Chapter 3. Recycling of TV Glass: Profits or Doom?

  1. Charles H. Drummond III
  1. J. M. Hermans1,
  2. J. G. J. Peelen1 and
  3. R. Bei2

Published Online: 26 MAR 2008

DOI: 10.1002/9780470294659.ch3

A Collection of Papers Presented at the 61st Conference on Glass Problems: Ceramic Engineering and Science Proceedings, Volume 22, Issue 1

A Collection of Papers Presented at the 61st Conference on Glass Problems: Ceramic Engineering and Science Proceedings, Volume 22, Issue 1

How to Cite

Hermans, J. M., Peelen, J. G. J. and Bei, R. (2001) Recycling of TV Glass: Profits or Doom?, in A Collection of Papers Presented at the 61st Conference on Glass Problems: Ceramic Engineering and Science Proceedings, Volume 22, Issue 1 (ed C. H. Drummond), John Wiley & Sons, Inc., Hoboken, NJ, USA. doi: 10.1002/9780470294659.ch3

Author Information

  1. 1

    Philips Display Components, Eindhoven, The Netherlands

  2. 2

    Philips Display Components, Aachen, Germany

Publication History

  1. Published Online: 26 MAR 2008
  2. Published Print: 1 JAN 2001

ISBN Information

Print ISBN: 9780470375716

Online ISBN: 9780470294659

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Keywords:

  • electronic;
  • inhabitants;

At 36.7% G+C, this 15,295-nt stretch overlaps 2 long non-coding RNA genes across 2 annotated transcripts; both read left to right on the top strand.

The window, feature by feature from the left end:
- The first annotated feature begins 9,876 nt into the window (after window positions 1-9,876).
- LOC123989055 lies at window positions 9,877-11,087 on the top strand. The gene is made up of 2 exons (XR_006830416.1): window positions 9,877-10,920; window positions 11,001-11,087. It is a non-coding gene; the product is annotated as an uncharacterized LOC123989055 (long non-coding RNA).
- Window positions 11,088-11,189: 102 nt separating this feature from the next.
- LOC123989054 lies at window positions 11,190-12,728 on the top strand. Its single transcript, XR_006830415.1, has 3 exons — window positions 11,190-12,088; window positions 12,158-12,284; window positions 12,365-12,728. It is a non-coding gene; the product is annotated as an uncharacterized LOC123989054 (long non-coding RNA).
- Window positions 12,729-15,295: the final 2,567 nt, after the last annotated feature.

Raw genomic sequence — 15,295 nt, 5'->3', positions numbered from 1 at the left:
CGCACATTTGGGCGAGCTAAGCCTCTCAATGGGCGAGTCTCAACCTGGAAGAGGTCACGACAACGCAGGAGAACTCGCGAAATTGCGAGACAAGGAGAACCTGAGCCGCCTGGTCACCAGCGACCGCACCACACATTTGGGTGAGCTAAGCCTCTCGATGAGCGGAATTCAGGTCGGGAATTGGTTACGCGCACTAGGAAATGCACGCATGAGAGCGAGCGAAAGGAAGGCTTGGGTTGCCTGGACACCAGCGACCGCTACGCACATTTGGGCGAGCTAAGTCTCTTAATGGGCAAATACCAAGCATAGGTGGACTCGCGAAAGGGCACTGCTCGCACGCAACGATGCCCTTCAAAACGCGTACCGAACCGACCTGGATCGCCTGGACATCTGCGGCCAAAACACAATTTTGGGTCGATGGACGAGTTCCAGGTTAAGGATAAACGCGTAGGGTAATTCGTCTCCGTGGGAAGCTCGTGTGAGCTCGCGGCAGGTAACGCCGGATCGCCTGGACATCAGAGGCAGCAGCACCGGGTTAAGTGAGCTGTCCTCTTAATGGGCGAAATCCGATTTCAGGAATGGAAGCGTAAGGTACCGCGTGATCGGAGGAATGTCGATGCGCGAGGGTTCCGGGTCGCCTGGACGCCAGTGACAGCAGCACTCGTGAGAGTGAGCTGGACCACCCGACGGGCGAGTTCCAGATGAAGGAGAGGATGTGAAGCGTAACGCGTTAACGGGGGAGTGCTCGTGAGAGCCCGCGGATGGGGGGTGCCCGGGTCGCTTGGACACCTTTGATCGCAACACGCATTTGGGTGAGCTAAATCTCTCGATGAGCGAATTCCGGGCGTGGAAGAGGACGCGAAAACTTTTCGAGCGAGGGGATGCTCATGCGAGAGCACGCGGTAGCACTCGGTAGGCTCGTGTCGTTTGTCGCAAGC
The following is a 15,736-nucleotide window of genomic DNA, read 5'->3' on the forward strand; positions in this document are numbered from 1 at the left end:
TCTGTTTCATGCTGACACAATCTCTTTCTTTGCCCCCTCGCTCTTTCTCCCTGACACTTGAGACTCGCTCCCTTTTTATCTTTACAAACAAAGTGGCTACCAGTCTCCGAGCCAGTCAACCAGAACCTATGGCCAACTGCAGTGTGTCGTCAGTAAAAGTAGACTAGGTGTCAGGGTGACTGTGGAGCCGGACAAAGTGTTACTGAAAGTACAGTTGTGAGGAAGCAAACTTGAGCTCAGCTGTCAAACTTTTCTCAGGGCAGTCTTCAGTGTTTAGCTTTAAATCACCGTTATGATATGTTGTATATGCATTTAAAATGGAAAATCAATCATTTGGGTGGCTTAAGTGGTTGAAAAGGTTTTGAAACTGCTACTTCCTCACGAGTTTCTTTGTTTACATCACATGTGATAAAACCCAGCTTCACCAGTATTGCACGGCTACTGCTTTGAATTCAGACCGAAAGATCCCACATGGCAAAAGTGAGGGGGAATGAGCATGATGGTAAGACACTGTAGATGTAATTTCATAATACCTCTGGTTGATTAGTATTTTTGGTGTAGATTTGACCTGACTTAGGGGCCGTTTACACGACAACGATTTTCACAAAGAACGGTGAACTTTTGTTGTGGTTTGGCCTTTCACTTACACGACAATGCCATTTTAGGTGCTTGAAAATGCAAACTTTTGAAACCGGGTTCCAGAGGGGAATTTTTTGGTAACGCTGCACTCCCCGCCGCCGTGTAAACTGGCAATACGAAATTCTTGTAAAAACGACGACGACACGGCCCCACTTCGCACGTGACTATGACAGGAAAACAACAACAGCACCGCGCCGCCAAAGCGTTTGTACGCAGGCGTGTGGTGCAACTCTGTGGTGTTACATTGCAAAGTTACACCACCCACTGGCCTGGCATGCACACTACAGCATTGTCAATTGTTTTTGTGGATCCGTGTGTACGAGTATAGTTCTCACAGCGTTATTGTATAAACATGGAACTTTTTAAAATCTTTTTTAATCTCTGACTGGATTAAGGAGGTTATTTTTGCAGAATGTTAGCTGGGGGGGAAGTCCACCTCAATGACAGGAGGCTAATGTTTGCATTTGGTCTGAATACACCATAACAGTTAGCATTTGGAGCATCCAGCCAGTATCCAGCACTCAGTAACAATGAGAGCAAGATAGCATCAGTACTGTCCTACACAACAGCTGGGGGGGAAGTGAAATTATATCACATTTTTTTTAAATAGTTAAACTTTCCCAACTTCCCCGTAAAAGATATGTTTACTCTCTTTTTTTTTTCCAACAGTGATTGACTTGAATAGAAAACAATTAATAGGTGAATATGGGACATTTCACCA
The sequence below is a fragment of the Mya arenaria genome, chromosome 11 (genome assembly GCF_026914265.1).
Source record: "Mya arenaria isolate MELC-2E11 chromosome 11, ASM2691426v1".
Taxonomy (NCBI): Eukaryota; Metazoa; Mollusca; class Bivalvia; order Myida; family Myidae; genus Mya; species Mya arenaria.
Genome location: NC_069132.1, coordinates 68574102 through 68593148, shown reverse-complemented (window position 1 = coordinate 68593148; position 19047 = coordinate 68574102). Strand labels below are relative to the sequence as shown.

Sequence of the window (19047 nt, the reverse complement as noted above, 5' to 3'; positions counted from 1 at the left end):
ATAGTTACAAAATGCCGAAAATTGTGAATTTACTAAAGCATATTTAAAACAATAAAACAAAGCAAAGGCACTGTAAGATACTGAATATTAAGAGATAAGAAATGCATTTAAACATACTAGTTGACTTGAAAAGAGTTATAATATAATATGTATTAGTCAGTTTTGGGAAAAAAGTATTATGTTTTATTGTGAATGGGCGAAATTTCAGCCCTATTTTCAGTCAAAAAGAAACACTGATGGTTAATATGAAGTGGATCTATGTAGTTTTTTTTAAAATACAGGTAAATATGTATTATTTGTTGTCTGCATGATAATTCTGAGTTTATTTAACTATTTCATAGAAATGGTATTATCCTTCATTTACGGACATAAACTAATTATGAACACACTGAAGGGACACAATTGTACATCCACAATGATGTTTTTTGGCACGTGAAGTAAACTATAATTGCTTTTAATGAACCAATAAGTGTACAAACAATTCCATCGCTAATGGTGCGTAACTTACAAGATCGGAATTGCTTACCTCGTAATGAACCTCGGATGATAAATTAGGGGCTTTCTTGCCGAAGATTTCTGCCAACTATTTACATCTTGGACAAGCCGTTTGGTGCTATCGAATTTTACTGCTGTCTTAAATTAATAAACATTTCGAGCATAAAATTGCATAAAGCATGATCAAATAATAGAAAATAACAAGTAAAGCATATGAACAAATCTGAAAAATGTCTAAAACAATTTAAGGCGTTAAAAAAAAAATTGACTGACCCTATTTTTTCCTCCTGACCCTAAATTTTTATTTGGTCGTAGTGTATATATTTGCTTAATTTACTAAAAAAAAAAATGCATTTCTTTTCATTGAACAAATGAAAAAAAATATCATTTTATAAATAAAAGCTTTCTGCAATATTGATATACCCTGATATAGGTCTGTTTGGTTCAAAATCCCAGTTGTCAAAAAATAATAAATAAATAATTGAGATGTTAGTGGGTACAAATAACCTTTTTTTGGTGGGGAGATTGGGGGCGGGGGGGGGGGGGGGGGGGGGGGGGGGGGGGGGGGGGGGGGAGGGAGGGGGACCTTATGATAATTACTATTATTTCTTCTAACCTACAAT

• impurities;
  • aluminium;
  • viscosity

Summary

The status of recycling of TV screen glass in the glass factories within Philips Display Components is discussed. Within the European countries, there is a tendency of the governments toward recycling. This tendency expresses itself in legislation limiting the products that can be dumped with domestic waste, and in joint projects of government and industry to make recycling technically and economically feasible. The current status is that the recycling of TV panel and funnel glass in the production of TV funnel glass is now a proven technology, with a growing potential for recycling (now around 5% external recycled material is regularly used in funnel glass production; in the future this may grow to 20-30%). For TV panel glass, the demands on glass quality and product dimensions are such that the use of recycled cullet from the market is still very difficult. This presentation treats the main roadblocks for using other than domestic cullet (that is, cullet produced in the glass factory itself) in TV panel glass production. Even with better cleaning, sorting, disassembling, and analysis techniques, it will not be possible to obtain a recycling rate of 100%. This means that, apart from reuse in TV glass factories, alternative outlets for TV panel and TV funnel glass remain necessary.